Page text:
Inspired by Bollywood movie, social activist made police post incharge for a day!

Balak Ram Prajapati- the one day cop!

19th April, 2010 (Meerut, Uttar Pradesh, India)

‘People think of police as men with sticks, who accept bribes and abuse people, I aim to change all of that”, declares 58 year old Balak Ram Prajapati.

Past Thursday, social activist Prajapati drove to meet city Police Chief Akhil Kumar on his rickety old two-wheeled scooter. He went to him with a sermon and a plan to reform the police’s image in public eyes; little did he expect that the onus of doing so would be put on him so soon!

Taking a leaf out of the script of a Bollywood movie, the Police chief asked Prajapati to take charge of Lisadi Gate Police Post for 24 hours on Saturday and execute his reformist ides for the Police.

The Police Chief’s order seemed to be inspired from ‘Nayak’, a Bollywood movie, in which the film’s hero was made the state’s chief minister for a day, which was magically enough for him to cleanse the rotting state’s political system.

But reality however is far removed from fiction, as Prajapati found out during the course of his day-long term with the police.

Earlier in India’s history too, Qutb-ud-din Aybak, the ruler of Delhi in 13th Century made a bhishti (term used for men who sell water on roadside from leather pouches), the state’s emperor for day and bestowed him with legal powers which were used by him to launch currency notes in ‘leather’!

But unlike the bhishti, devoid of any legal powers, Prajapati arrived at his office in plainclothes at around 10 am on Saturday morning and soon after was inundated with hordes of complainants.

Within a matter of hours, however, Prajapati started speaking the same language as the policemen do asking them ‘to stay calm and cooperate as the police did its work, despite its limitations’, which seemed like words borrowed from the police chief’s dictionary!

“Police’s precious time and resources go into resolving and dealing with complaints in which they can’t be of any help”, said Prajapati.

“For example, I attended and resolved through my mediation 26 cases of family dispute, what is required in such cases is not a policemen but a counselor!” he added.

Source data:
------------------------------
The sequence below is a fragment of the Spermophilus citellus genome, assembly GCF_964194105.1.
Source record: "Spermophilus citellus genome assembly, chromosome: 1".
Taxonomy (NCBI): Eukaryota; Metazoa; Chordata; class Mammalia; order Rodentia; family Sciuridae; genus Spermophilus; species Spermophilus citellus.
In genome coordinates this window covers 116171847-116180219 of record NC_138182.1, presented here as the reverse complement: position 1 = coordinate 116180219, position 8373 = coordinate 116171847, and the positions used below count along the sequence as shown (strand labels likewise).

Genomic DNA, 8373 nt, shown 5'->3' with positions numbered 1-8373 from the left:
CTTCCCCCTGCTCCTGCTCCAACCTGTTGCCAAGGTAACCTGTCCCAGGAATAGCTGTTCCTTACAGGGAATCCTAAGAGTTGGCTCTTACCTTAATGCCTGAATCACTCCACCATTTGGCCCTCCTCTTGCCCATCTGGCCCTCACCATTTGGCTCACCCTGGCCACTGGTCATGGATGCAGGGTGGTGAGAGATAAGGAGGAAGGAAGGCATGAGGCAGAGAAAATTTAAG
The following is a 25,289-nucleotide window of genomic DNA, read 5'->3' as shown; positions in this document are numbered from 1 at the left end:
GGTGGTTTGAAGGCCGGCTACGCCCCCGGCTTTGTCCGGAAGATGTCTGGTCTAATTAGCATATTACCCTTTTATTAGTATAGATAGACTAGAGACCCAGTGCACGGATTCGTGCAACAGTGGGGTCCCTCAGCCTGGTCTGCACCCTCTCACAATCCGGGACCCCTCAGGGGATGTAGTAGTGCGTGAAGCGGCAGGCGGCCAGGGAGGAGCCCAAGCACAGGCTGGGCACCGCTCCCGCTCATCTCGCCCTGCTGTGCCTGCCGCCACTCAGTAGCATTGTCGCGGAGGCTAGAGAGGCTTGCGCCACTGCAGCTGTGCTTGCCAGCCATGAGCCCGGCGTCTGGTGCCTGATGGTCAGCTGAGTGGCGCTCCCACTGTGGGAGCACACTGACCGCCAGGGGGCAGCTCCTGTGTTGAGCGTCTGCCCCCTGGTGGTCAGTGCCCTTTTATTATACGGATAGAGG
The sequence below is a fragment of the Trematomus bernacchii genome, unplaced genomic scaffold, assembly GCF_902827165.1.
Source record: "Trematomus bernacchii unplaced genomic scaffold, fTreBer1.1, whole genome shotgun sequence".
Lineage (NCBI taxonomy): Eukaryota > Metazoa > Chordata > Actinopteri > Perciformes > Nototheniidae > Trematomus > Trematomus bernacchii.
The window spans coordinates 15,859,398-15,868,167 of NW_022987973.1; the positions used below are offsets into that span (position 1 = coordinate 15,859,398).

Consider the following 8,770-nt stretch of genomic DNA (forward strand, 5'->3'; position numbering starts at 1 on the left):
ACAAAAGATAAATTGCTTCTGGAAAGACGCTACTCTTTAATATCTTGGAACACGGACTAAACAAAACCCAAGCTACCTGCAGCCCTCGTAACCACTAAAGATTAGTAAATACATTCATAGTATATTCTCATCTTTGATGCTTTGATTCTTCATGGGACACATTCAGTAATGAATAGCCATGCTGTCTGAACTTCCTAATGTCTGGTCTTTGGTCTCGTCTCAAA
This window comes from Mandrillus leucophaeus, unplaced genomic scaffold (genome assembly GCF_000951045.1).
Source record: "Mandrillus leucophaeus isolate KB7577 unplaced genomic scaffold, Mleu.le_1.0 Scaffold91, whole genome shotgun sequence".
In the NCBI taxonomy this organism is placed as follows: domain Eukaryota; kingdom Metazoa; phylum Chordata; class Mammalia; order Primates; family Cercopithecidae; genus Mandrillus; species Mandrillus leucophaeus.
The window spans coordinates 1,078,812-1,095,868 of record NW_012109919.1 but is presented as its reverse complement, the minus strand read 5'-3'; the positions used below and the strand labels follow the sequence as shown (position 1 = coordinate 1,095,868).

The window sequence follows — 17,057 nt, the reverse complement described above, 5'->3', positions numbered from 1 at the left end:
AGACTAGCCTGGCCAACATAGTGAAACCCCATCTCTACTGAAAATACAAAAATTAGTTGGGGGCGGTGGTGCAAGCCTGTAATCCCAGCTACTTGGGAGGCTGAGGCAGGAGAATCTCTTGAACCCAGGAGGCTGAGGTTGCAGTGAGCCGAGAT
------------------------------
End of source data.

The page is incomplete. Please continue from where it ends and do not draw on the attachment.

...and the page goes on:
A grassroots activist for the past 35 years, Prajapati heads a local social welfare group and earns his livelihood through beekeeping. ‘I work on empowering people through setting up SHGs or Self-help groups”, said Prajapati when asked about his focus area in social sphere.

“I suggested to the Police chief that police should play a role in reforming young people (serving their terms in prisons) by training them in employment skills. If young men are well-employed, they would stay away from performing crimes”, suggests Prajapati.

Prajapati went on routine police checking round too.

Thankfully, the day in the city was otherwise calm and there was no need for the police to involve or demonstrate to him, how the forces nab and kill criminals in a Police ‘encounter’, else this experiment would have had the police chief running for cover.

Somveer Singh, the ‘regular’ incharge of this police-post wasn’t impressed with Prajapati’s day in the office. “He kept on asking the constables to summon one or the other people mentioned by the complainants in their application. This is not practically feasible option every day however as we have a limited force”, said Somveer.

“I have 13 blocks of Meerut city under me and to manage such a big area I have an extremely small 26-man force, if all of them go to summon one or the other people based on people’s complaints then how will the police fulfill other duties of theirs?” questioned Somveer.

Whether Prajapati has completely understood the constraints, dilemmas and struggles that a policeman endures on the job is something that only ‘tomorrow’ can tell but till then Prajapati takes delight in the good press he has generated for the police in his few hours of fame and power.

To reform the police system and public’s perception is an arduous task. For the common man on the street, “this system, the police and bureaucracy is hopelessly stagnated; rotting at its feet, mired in corruption and weighed down by political pressure” but Prajapati isn’t giving up the fight just as yet.

“I am a man on a mission”, he concluded.

All power to his elbow!

Text: Vasudha Mehta (C) JAAGRUTI

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